In 2018, the United Nations’ Intergovernmental Panel on Climate Change (IPCC) issued a report warning of severe consequences if global climate change were allowed to continue unabated. To counteract this, IPCC’s report said, would require the U.S. and other major nations to set a course to achieve ‘net zero’ emissions by 2050 — meaning any emissions of carbon dioxide, a leading driver of climate change, would need to be balanced by an equal amount removed from the atmosphere.
Despite this, there are many who have continued to fight back against action on climate change, citing mixes of economic issues and pseudoscience. “A Climate Conversation,” a new documentary from advocates based in Colorado’s Front Range, gives voice to this opposition, presenting scientific-looking evidence against the conventional wisdom on climate change. But is the evidence really all it appears to be?
The film was directed by filmmaker Colton Moyer, produced by Colorado geophysicist Walt Johnson (who also provided commentary), and narrated by conservative KLZ talk radio host Kim Monson.
“Ask the average person what [climate change] is and how they feel about it, and you’re bound to get a wide variety of answers,” Monson says in the film’s opening sequence. “And this is supposed to be a topic that we all agree on, according to what we’ve been told by the powers that be. You’ve probably heard the statistic that 97% of scientists agree on climate change, specifically when it comes to human involvement in its creation. Well, then, who wants to be on the wrong side of that equation?”
The film features commentary from members of multiple climate-focused nonprofit organizations, all of which have previously disputed what many advocates and scientists treat as fact: that humans are responsible for climate change, and failure to combat it will lead to drastic societal and ecological consequences. Despite this, they eschew the label ‘climate denier,’ preferring to instead call themselves ‘climate skeptics’ or ‘climate realists.’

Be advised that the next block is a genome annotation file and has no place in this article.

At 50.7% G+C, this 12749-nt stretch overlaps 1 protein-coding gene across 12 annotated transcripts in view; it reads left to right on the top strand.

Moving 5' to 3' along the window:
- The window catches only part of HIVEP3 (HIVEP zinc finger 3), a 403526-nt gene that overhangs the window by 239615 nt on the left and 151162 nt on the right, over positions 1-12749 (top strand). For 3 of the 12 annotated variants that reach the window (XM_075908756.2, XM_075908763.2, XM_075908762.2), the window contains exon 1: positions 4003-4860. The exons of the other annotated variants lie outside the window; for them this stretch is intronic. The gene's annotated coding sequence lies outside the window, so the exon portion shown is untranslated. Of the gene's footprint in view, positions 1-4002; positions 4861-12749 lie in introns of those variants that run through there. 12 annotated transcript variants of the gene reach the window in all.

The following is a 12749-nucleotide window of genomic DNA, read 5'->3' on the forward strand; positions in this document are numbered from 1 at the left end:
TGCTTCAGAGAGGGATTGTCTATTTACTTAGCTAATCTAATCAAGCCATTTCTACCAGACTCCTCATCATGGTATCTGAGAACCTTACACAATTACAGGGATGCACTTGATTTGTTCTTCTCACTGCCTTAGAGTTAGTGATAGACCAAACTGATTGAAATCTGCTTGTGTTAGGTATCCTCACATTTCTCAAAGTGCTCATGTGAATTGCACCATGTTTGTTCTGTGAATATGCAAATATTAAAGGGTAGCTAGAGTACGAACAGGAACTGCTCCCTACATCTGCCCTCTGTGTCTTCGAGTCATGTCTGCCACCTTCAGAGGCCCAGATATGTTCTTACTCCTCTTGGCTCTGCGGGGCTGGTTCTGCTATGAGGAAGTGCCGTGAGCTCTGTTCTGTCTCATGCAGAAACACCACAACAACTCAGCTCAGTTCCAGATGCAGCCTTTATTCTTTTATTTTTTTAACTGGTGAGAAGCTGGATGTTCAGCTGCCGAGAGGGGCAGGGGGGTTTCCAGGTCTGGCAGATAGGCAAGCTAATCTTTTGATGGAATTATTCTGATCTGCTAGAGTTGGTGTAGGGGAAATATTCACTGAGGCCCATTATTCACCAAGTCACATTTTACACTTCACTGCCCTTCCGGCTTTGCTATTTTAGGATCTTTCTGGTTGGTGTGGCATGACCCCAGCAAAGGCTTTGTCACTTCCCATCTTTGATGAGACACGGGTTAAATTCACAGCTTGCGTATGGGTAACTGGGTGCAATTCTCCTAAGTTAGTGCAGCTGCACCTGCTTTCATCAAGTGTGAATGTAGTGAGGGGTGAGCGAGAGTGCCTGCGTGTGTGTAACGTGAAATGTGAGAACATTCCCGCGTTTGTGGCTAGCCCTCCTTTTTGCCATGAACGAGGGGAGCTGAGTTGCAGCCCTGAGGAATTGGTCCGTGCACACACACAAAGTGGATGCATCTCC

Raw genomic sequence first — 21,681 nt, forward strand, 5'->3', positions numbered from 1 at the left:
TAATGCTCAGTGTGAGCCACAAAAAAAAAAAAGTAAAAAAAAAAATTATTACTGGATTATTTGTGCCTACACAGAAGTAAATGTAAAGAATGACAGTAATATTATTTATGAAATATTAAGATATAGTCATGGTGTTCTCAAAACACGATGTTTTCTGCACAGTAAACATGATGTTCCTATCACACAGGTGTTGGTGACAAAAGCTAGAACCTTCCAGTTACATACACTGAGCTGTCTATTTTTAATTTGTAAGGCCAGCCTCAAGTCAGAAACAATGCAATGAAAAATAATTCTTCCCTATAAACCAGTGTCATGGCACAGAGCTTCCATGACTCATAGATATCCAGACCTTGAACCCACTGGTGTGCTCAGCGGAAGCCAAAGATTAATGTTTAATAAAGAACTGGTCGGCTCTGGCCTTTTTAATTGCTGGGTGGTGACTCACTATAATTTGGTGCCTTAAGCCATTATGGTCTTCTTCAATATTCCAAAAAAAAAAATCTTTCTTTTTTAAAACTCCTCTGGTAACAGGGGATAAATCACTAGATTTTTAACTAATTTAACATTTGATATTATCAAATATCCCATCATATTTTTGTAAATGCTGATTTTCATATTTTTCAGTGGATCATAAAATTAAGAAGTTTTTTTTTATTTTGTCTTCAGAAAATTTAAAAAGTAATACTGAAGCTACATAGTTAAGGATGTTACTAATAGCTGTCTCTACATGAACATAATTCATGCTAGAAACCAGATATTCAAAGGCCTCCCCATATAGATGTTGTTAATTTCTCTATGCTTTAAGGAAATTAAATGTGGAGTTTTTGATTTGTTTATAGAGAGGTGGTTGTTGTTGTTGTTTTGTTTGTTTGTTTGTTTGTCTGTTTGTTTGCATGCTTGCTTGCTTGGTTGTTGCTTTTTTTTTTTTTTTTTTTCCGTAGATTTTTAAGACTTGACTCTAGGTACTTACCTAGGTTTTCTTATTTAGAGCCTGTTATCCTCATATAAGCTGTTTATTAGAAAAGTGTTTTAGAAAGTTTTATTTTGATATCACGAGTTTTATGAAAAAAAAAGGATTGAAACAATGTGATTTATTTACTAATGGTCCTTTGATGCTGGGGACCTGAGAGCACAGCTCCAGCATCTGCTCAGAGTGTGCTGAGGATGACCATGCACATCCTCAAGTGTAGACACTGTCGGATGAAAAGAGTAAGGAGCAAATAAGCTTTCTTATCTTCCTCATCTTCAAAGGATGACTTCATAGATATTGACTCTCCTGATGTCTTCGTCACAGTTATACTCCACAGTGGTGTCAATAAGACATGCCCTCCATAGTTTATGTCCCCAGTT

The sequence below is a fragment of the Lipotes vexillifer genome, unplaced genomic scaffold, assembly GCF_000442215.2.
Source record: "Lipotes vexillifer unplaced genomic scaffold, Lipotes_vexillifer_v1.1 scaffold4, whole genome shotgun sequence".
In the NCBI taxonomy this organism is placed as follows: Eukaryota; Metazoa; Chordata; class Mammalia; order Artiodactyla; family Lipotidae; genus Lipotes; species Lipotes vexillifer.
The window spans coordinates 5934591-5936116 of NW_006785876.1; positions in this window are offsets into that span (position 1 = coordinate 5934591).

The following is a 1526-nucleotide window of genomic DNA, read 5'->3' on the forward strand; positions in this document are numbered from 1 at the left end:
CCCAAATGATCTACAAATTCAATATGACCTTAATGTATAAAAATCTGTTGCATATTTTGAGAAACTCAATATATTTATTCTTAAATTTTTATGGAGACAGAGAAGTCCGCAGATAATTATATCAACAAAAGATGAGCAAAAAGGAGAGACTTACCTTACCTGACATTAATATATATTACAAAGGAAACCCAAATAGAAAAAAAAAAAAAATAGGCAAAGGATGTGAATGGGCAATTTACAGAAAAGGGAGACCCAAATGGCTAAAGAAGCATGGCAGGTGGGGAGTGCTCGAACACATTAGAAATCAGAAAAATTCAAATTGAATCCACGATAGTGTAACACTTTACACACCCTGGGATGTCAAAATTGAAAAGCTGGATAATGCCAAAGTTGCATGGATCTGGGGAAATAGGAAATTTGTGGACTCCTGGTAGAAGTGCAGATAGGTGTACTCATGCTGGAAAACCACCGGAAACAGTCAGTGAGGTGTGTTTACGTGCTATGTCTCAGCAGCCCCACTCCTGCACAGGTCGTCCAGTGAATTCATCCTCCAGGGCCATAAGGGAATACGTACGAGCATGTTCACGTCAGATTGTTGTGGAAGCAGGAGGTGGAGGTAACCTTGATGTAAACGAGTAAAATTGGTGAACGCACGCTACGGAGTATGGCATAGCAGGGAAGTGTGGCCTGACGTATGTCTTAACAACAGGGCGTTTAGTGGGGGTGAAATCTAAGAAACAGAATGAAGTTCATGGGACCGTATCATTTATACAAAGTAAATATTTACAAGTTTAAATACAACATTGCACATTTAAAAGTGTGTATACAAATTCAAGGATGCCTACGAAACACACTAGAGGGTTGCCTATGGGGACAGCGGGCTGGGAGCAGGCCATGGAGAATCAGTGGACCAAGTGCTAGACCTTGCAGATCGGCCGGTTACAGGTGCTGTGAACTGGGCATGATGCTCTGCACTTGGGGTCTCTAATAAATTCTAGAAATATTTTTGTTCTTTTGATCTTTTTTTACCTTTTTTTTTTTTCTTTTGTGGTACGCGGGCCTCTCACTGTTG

“It’s incomplete information,” said Johnson in an interview. “You’re getting little cherry-picked pieces that are being sold, you’ve got to do this, you’ve got to do that. … That’s motivated me.”
But while the film uses scientific-sounding language and data to make its points, none of the experts are climate scientists: one is a geologist, two are engineers, and all of them have long-term ties as consultants or advocates for the oil and gas industry.
This comes at a time when scientific acceptance of what many activists call a “climate crisis” is gaining more mainstream prominence. Late last month, NBC News aired a segment discussing whether President Joe Biden should officially declare a national emergency to address climate issues.
“There’s very strong agreement that it is harmful, that the climate crisis is harmful,” Micah Parkin, the executive director of environmental advocacy group 350 Colorado, told the Colorado Times Recorder. “There’s been consensus for well over a decade that it’s harmful, probably couple of decades at this point. And, you know, I think that that’s that’s been very well agreed upon in the scientific community for a very long time.”
On Thursday, Sept. 28, Rockley’s Event Center in Lakewood hosted a special preview screening of “A Climate Conversation,” multiple weeks in advance of the film’s public debut on right-wing media outlet Newsmax on October 14. The event was led by Johnson’s wife, former state Rep. Ramey Johnson, now a member of Lakewood City Council, and featured a panel discussion by the experts interviewed for the documentary.
This was the film’s second official premier, with the first taking place at the Heartland Institute’s International Conference on Climate Chance in February of this year.
The event received an unexpectedly large turnout, with roughly 300 tickets purchased according to the event coordinators. The event was apparently also widely promoted within Colorado’s political sphere, with many apparently invited regardless of political affiliation.
Multiple big-name Colorado conservatives showed up: former congressman Tom Tancredo, former state senator and current party activist Kevin Lundberg, failed 2022 congressional candidate Laurel Imer were all mentioned by Councilwoman Johnson in her opening remarks. Randy Corporon, the state party’s Republican National Committeeman and Denver radio host — who had promoted the event on his show the weekend before — had planned to attend but was unable to.